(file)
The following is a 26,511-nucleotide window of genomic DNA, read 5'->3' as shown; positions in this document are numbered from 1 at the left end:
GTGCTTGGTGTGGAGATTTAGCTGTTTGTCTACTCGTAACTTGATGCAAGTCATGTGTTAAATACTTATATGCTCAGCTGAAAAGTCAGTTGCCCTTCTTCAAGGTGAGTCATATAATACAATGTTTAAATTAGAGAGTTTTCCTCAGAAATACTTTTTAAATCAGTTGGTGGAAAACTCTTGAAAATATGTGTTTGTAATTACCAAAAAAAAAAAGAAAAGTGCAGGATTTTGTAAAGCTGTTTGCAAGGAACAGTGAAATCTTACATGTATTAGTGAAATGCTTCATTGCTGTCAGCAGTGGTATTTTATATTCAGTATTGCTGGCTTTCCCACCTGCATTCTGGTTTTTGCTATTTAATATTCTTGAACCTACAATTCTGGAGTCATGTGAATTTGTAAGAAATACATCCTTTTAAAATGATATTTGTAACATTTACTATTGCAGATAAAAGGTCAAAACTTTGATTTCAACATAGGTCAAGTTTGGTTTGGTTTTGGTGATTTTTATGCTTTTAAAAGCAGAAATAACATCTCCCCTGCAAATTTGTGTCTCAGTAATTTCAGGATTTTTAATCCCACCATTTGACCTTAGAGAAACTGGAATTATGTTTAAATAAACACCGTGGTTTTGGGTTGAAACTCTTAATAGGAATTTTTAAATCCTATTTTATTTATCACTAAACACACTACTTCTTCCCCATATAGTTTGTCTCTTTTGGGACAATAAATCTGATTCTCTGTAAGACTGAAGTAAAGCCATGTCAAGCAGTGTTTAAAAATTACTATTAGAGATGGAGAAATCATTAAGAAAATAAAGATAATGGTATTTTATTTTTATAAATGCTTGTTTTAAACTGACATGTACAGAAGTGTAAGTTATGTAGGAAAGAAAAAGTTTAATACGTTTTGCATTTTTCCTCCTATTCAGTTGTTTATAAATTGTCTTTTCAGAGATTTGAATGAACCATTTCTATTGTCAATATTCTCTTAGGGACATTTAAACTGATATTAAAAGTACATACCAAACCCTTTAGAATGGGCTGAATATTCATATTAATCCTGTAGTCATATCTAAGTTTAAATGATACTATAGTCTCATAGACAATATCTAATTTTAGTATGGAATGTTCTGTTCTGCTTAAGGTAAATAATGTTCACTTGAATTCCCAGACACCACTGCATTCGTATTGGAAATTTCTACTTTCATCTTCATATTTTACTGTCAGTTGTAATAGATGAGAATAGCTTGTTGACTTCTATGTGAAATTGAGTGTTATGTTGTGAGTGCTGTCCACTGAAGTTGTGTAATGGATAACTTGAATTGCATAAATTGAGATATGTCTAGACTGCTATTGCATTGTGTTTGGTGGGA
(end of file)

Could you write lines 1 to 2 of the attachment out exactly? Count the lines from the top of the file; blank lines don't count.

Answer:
The following is a 26,511-nucleotide window of genomic DNA, read 5'->3' as shown; positions in this document are numbered from 1 at the left end:
GTGCTTGGTGTGGAGATTTAGCTGTTTGTCTACTCGTAACTTGATGCAAGTCATGTGTTAAATACTTATATGCTCAGCTGAAAAGTCAGTTGCCCTTCTTCAAGGTGAGTCATATAATACAATGTTTAAATTAGAGAGTTTTCCTCAGAAATACTTTTTAAATCAGTTGGTGGAAAACTCTTGAAAATATGTGTTTGTAATTACCAAAAAAAAAAAGAAAAGTGCAGGATTTTGTAAAGCTGTTTGCAAGGAACAGTGAAATCTTACATGTATTAGTGAAATGCTTCATTGCTGTCAGCAGTGGTATTTTATATTCAGTATTGCTGGCTTTCCCACCTGCATTCTGGTTTTTGCTATTTAATATTCTTGAACCTACAATTCTGGAGTCATGTGAATTTGTAAGAAATACATCCTTTTAAAATGATATTTGTAACATTTACTATTGCAGATAAAAGGTCAAAACTTTGATTTCAACATAGGTCAAGTTTGGTTTGGTTTTGGTGATTTTTATGCTTTTAAAAGCAGAAATAACATCTCCCCTGCAAATTTGTGTCTCAGTAATTTCAGGATTTTTAATCCCACCATTTGACCTTAGAGAAACTGGAATTATGTTTAAATAAACACCGTGGTTTTGGGTTGAAACTCTTAATAGGAATTTTTAAATCCTATTTTATTTATCACTAAACACACTACTTCTTCCCCATATAGTTTGTCTCTTTTGGGACAATAAATCTGATTCTCTGTAAGACTGAAGTAAAGCCATGTCAAGCAGTGTTTAAAAATTACTATTAGAGATGGAGAAATCATTAAGAAAATAAAGATAATGGTATTTTATTTTTATAAATGCTTGTTTTAAACTGACATGTACAGAAGTGTAAGTTATGTAGGAAAGAAAAAGTTTAATACGTTTTGCATTTTTCCTCCTATTCAGTTGTTTATAAATTGTCTTTTCAGAGATTTGAATGAACCATTTCTATTGTCAATATTCTCTTAGGGACATTTAAACTGATATTAAAAGTACATACCAAACCCTTTAGAATGGGCTGAATATTCATATTAATCCTGTAGTCATATCTAAGTTTAAATGATACTATAGTCTCATAGACAATATCTAATTTTAGTATGGAATGTTCTGTTCTGCTTAAGGTAAATAATGTTCACTTGAATTCCCAGACACCACTGCATTCGTATTGGAAATTTCTACTTTCATCTTCATATTTTACTGTCAGTTGTAATAGATGAGAATAGCTTGTTGACTTCTATGTGAAATTGAGTGTTATGTTGTGAGTGCTGTCCACTGAAGTTGTGTAATGGATAACTTGAATTGCATAAATTGAGATATGTCTAGACTGCTATTGCATTGTGTTTGGTGGGA